Infinite Variety

KURT ANDERSON: When you wake up in the morning and you sit down to practice, as I assume you do, what do you first play?

YO-YO MA: I do something like [plays long, random notes that sound like tuning]. I become friends with the instrument. I try not to tax it too much. It's really like warming up a car or warming up your body. You stretch it. You don't go into a fast run. You don't take it to sixty in three seconds. Because what's funny about an instrument made out of wood, every day the humidity is different. EVery day the temperature is different. And wood, as well as our bodies, are slightly different. I think it's actually making that relationship happen.

KURT: And once you do get it warmed up, what are you inclined to play?

YO-YO: I might play some Bach, which is something I started learning as soon as I started playing. And it's also something that's written for cello alone. This is music that is somewhat meditative...I think of the flow of water. The afternoon light playing on leaves. If you see something that is familiar and yet it's different every day. What's amazing is that with a great friend, you could see them thousands of times and you don't look at them and say, Well today I'm really bored with you. ...Bach was a pictorial composer. One of the things that he coded was infinite variety. Instead of materiality, of saying, this is the same thing, I need a new product, it's something new every time.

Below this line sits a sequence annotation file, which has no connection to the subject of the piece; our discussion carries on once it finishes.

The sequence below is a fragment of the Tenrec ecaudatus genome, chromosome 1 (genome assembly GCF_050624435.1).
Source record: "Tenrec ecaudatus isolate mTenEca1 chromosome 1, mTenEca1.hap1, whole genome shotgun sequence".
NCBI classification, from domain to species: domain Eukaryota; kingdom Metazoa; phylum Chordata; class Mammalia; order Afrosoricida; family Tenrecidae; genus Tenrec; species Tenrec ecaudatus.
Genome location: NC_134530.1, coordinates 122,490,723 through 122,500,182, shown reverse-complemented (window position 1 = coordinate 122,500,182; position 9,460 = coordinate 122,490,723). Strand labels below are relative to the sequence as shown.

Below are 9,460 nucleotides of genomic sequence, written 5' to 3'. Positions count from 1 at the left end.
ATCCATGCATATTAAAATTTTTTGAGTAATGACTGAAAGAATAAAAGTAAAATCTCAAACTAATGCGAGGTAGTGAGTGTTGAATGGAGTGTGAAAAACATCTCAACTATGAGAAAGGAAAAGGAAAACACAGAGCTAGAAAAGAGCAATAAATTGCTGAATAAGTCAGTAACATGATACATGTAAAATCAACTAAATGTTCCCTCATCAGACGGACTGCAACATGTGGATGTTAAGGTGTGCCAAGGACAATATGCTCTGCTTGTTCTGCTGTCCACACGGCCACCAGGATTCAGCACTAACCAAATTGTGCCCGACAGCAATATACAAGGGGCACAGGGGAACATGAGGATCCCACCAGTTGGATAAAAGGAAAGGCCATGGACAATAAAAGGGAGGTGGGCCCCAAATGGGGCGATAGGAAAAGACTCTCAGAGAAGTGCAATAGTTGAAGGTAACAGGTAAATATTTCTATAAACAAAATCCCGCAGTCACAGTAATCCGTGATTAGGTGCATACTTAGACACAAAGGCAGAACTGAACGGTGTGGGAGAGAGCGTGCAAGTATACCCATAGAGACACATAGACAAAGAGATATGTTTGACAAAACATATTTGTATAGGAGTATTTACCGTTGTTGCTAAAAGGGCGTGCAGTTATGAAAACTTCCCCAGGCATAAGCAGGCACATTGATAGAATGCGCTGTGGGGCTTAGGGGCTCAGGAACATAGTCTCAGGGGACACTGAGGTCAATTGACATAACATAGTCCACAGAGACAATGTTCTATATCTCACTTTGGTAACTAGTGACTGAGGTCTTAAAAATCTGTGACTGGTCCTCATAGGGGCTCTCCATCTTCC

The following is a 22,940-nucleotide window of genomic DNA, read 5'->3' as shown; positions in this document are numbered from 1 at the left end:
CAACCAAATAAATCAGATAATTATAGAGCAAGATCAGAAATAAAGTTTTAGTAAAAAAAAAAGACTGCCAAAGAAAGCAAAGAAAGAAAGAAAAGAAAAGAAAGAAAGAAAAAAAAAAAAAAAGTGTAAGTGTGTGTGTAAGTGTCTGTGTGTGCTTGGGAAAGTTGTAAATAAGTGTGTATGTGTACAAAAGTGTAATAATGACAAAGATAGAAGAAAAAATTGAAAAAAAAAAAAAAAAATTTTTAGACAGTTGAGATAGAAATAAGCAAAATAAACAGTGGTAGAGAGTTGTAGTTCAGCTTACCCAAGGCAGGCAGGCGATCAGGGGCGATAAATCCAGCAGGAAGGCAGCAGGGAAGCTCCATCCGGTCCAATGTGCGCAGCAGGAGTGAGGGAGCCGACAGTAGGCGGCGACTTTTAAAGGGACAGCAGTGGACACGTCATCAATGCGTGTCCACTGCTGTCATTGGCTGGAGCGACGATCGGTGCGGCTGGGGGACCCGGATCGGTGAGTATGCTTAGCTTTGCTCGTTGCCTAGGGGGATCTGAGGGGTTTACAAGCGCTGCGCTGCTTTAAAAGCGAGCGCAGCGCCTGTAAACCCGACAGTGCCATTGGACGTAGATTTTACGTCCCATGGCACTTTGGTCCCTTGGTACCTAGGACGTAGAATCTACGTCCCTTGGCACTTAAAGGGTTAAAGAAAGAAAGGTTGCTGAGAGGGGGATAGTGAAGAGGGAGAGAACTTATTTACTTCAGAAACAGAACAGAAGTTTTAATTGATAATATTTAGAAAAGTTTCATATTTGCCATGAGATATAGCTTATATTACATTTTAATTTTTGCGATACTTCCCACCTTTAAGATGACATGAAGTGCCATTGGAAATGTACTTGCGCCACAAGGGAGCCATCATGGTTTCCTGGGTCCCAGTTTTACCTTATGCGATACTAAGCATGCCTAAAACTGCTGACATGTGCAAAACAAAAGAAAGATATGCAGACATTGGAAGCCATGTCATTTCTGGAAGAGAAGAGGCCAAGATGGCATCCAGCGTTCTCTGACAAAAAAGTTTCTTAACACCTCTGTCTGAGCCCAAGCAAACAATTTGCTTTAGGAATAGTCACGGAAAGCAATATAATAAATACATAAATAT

From Studio 360 (Oct. 19, 2007)



Yo-Yo performs J.S. Bach's "Suite for Solo Cello
No. 1 in G Major: V. Menuett" in Studio 360.